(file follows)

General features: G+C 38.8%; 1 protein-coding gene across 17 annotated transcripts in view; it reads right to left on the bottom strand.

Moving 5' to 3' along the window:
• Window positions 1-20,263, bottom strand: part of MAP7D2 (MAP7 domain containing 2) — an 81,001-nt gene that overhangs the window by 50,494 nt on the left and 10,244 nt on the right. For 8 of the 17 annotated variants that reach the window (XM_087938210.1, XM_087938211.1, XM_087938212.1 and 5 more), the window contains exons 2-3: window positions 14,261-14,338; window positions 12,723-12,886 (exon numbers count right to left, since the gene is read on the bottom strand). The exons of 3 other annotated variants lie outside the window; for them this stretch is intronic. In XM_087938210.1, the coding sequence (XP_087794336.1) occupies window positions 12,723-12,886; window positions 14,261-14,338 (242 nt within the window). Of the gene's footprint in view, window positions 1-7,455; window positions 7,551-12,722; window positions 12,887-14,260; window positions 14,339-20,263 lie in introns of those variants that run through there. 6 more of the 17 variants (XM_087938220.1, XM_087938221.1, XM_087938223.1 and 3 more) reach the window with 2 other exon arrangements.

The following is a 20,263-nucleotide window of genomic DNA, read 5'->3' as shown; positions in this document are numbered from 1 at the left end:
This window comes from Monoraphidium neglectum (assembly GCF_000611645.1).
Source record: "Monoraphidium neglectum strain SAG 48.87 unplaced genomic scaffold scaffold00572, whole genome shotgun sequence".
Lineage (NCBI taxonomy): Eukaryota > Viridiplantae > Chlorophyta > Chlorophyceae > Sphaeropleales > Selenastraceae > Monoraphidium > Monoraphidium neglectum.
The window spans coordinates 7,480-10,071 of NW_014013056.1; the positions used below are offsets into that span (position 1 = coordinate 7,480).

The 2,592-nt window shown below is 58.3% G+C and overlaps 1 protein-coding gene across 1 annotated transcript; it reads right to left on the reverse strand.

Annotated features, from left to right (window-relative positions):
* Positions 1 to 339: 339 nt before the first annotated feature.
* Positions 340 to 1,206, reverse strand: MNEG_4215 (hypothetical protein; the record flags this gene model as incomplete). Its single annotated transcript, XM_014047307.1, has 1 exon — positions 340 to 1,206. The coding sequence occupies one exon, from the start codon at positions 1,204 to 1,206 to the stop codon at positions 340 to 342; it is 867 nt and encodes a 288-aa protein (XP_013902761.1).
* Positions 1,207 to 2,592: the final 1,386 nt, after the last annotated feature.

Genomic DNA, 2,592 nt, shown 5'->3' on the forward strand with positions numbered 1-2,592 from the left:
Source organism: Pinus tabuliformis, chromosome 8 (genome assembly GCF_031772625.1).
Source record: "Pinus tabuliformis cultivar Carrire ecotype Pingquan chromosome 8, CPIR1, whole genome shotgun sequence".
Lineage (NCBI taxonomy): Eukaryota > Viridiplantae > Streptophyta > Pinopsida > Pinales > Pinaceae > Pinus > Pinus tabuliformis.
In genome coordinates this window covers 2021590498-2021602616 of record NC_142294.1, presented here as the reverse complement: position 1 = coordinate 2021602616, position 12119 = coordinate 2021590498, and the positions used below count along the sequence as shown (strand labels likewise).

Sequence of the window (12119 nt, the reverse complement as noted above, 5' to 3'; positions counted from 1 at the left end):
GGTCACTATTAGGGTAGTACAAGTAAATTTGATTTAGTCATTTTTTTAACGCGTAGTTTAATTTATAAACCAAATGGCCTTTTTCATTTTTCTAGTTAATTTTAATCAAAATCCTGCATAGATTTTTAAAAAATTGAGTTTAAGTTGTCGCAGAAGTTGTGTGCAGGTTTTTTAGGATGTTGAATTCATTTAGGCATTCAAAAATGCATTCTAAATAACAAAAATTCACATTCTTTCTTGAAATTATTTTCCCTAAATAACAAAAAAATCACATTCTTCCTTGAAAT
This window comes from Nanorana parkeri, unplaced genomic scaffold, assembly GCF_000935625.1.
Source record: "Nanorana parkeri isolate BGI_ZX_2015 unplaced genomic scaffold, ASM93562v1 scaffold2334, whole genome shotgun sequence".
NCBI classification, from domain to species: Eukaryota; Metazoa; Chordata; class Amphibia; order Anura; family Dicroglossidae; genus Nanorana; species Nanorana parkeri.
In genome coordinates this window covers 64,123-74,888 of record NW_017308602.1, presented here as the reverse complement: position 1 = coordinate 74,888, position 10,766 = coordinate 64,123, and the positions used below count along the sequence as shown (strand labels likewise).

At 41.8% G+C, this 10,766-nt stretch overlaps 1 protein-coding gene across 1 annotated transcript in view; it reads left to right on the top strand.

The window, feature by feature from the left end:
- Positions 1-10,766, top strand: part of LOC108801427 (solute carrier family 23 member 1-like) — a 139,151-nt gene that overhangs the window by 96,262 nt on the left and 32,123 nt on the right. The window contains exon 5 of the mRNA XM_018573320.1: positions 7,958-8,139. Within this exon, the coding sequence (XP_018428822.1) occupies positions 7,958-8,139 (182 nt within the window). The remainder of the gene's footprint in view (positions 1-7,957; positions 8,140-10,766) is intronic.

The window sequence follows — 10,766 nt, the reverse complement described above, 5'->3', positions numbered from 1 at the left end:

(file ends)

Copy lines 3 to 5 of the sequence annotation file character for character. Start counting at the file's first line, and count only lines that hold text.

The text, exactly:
• Window positions 1-20,263, bottom strand: part of MAP7D2 (MAP7 domain containing 2) — an 81,001-nt gene that overhangs the window by 50,494 nt on the left and 10,244 nt on the right. For 8 of the 17 annotated variants that reach the window (XM_087938210.1, XM_087938211.1, XM_087938212.1 and 5 more), the window contains exons 2-3: window positions 14,261-14,338; window positions 12,723-12,886 (exon numbers count right to left, since the gene is read on the bottom strand). The exons of 3 other annotated variants lie outside the window; for them this stretch is intronic. In XM_087938210.1, the coding sequence (XP_087794336.1) occupies window positions 12,723-12,886; window positions 14,261-14,338 (242 nt within the window). Of the gene's footprint in view, window positions 1-7,455; window positions 7,551-12,722; window positions 12,887-14,260; window positions 14,339-20,263 lie in introns of those variants that run through there. 6 more of the 17 variants (XM_087938220.1, XM_087938221.1, XM_087938223.1 and 3 more) reach the window with 2 other exon arrangements.

The following is a 20,263-nucleotide window of genomic DNA, read 5'->3' as shown; positions in this document are numbered from 1 at the left end:
This window comes from Monoraphidium neglectum (assembly GCF_000611645.1).